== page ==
Despite these optimistic goals, the app is largely far more nefarious in practice. "Yik Yak is the Wild West of anonymous social apps," Danielle Keats Citron, a law professor at University of Maryland and author of Hate Crimes in Cyberspace, told the New York Times in March. "It is being increasingly used by young people in a really intimidating and destructive way."
Mann and other Feminists United members experienced this first hand. "Gonna tie these feminists to the radiator and grape them in the mouth," read one Yak directed toward the group, inventively sidestepping threatening language statutes, according to CNN. "Dandy's about to kill a bitch... or two," read another.
And Feminists United is hardly the first group to receive such Yaks. "Your assholes belong to me now," yakked one user after journalist Hannah Steinkop launched a "feminism" handle (similar to a hashtag) on her campus for a Bitch magazine report. "All of you deserve a nice long cock down your throat. Don't you dare throw up on my dick," responded another on the same campus. Another "yakker" at Kenyon College proposed a gang rape at the school's women's center, according to the New York Times. And those examples simply scrape the surface — the app's proliferation of sexism has even inspired a Tumblr devoted to cataloguing incidents.
But this is about a bigger problem.
Despite numerous examples of sexism and misogynistic threats, Yik Yak still sees itself as a place where anonymity enables healthy honesty, whether it's making inside jokes, griping about finals or calling out roommates who won't pick up after themselves.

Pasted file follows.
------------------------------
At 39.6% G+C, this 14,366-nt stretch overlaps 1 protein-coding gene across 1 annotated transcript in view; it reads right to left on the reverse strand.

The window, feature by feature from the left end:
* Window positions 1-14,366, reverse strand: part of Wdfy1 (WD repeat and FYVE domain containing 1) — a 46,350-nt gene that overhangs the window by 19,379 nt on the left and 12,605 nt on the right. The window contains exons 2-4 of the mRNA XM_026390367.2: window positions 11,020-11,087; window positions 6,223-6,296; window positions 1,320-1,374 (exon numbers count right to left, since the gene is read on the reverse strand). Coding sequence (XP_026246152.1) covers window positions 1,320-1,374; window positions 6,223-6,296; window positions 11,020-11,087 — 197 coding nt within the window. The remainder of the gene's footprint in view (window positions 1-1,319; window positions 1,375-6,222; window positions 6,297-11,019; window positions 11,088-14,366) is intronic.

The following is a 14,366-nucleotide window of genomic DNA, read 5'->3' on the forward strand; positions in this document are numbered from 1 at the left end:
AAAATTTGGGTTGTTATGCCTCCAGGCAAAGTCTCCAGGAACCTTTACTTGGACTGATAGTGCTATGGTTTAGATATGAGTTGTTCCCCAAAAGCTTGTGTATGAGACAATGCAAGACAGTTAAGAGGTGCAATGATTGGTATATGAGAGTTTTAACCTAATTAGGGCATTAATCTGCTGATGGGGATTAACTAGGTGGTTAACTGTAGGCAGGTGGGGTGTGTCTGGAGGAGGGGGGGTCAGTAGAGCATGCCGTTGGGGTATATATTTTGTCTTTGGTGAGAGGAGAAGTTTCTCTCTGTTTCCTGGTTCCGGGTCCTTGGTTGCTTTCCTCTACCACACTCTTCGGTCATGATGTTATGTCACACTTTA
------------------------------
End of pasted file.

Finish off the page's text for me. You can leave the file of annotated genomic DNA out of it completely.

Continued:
"It's always disappointing to see rare instances occur that simply don't represent what Yik Yak is all about, and guarding against misuse is something we take very seriously," the company said in a statement, according to the Post. "We've taken significant measures so far by adding filters, pop-up warnings, reporting and moderation within the app, and we will constantly work to enhance these measures."
But the app itself isn't the problem. Yik Yak is just one example of the way technological anonymity allows private attitudes, including sexism, to exist unchecked — a particularly attractive option in an era where personal opinion is increasingly used for public shaming.
This is the dynamic at the heart of online harassment more generally, which, feminists have previously noted, is largely an attempt to silence women. Gamergate — a movement, ostensibly started to improve ethics in video game journalism, that morphed into a campaign of horrifying, misogynistic comments and threats directed at female gamers and critics — is one infamous example. This harassment, Guardian columnist Jessica Valenti wrote in October, is "the last, desperate gasp of misogynists facing an unwelcoming future" and is essentially the way "straight white men deal with a world that no longer revolves exclusively around them."
Yik Yak co-founder Brooks Buffington told the Times in March, "When we made this app, we really made it for the disenfranchised." Truly helping the "disenfranchised," however, may be altogether out of Yik Yak's hands. Truly elevating the voiceless means disrupting a system that compels harassers to speak (or type) hostile messages — not just banning or curbing the platforms that amplify their voices.